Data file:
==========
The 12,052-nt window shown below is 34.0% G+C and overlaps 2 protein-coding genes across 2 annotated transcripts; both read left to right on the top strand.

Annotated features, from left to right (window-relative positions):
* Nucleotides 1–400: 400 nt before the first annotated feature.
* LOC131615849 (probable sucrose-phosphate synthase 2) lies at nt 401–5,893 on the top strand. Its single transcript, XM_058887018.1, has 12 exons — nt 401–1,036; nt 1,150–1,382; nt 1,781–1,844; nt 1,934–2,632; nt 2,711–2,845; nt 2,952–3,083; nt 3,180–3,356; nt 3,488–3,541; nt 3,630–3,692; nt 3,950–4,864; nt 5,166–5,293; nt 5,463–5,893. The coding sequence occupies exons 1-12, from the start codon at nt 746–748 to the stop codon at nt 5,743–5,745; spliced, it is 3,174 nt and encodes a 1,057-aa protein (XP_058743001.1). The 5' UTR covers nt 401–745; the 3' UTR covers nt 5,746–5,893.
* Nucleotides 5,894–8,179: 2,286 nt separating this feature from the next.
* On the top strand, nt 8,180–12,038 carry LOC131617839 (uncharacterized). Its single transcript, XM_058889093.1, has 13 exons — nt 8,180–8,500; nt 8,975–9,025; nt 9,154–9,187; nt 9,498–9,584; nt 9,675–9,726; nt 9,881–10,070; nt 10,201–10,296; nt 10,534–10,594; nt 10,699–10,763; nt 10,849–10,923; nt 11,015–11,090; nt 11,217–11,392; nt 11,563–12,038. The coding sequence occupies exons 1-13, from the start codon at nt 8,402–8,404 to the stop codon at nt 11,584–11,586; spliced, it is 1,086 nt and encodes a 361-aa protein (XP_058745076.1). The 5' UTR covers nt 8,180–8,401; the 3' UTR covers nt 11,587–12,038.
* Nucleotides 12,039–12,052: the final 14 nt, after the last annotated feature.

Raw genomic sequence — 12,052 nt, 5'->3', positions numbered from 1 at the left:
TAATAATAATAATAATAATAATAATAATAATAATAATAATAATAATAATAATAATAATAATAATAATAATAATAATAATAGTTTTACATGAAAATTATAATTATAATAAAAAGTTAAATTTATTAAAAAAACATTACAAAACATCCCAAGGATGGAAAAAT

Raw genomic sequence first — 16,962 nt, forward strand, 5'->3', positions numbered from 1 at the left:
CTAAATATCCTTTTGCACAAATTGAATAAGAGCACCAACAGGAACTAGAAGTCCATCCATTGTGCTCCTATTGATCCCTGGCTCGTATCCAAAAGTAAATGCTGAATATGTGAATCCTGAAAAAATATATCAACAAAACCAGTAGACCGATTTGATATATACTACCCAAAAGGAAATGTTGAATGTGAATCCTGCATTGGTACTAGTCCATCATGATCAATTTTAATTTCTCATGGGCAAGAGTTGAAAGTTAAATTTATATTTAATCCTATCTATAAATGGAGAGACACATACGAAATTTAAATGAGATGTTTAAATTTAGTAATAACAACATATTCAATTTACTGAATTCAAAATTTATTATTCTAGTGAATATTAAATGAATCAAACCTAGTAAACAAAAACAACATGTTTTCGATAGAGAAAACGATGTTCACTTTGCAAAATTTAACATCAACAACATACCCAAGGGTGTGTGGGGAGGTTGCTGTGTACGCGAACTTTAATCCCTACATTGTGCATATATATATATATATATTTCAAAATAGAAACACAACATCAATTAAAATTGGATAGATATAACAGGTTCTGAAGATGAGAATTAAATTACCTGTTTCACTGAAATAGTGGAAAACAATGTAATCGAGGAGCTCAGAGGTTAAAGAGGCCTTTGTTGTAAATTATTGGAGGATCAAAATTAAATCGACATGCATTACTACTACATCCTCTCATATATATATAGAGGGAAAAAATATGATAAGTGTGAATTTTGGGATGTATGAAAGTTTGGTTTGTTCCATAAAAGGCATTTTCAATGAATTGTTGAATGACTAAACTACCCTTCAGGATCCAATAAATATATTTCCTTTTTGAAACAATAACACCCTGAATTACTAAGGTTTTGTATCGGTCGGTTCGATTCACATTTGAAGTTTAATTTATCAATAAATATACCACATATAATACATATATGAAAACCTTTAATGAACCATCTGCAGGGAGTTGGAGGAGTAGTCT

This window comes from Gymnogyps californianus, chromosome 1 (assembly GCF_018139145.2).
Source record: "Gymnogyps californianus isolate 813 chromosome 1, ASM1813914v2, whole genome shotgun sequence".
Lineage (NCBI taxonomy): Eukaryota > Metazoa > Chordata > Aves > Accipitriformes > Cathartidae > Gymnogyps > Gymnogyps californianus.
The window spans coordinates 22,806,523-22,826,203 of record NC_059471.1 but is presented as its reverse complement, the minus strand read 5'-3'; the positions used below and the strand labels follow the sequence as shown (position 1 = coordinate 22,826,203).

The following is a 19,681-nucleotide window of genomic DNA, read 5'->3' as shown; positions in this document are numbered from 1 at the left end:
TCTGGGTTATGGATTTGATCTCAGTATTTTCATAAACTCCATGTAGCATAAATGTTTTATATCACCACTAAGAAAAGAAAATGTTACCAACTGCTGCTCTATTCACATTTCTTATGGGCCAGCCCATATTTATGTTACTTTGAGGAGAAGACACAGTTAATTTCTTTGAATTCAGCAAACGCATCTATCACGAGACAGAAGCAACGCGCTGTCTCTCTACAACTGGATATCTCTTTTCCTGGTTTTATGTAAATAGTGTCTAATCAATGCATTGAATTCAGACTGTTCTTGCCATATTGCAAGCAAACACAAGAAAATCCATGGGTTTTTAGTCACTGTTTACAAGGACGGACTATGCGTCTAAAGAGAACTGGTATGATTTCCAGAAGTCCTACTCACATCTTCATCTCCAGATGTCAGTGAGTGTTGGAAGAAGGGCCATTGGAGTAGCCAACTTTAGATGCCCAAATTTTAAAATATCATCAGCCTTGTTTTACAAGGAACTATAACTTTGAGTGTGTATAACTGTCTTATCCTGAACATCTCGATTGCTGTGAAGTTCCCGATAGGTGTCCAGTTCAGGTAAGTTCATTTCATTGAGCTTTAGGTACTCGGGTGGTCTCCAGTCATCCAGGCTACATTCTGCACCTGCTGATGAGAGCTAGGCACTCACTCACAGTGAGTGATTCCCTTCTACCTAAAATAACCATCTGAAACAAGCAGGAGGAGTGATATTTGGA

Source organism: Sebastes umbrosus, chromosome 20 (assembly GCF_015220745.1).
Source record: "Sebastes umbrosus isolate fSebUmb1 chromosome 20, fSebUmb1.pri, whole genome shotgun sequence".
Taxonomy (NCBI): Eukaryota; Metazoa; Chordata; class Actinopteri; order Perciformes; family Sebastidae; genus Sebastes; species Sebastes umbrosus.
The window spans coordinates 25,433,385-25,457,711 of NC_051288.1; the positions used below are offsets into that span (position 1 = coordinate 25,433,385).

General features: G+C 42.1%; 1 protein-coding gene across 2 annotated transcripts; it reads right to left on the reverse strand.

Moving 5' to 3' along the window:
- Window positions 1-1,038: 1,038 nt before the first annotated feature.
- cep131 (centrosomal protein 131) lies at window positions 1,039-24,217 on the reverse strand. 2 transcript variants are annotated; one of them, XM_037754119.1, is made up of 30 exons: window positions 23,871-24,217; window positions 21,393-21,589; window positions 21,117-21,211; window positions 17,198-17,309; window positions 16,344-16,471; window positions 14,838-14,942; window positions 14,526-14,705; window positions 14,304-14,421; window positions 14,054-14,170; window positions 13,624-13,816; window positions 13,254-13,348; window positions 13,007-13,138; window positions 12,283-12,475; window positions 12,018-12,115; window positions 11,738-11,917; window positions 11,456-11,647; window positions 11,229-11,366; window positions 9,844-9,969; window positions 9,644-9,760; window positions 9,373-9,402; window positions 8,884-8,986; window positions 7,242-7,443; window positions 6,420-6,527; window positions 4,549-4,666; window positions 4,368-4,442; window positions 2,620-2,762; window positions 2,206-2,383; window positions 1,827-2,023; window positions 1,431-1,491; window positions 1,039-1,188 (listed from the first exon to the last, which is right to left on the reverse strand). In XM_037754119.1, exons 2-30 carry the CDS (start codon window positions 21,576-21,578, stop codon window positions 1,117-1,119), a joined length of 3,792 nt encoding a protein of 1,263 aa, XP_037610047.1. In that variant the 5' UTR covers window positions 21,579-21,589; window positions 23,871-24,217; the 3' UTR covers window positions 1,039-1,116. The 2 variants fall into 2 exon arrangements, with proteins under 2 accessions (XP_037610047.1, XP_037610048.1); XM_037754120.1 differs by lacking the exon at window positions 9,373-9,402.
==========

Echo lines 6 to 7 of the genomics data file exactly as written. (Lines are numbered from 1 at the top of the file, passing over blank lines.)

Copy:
* On the top strand, nt 8,180–12,038 carry LOC131617839 (uncharacterized). Its single transcript, XM_058889093.1, has 13 exons — nt 8,180–8,500; nt 8,975–9,025; nt 9,154–9,187; nt 9,498–9,584; nt 9,675–9,726; nt 9,881–10,070; nt 10,201–10,296; nt 10,534–10,594; nt 10,699–10,763; nt 10,849–10,923; nt 11,015–11,090; nt 11,217–11,392; nt 11,563–12,038. The coding sequence occupies exons 1-13, from the start codon at nt 8,402–8,404 to the stop codon at nt 11,584–11,586; spliced, it is 1,086 nt and encodes a 361-aa protein (XP_058745076.1). The 5' UTR covers nt 8,180–8,401; the 3' UTR covers nt 11,587–12,038.
* Nucleotides 12,039–12,052: the final 14 nt, after the last annotated feature.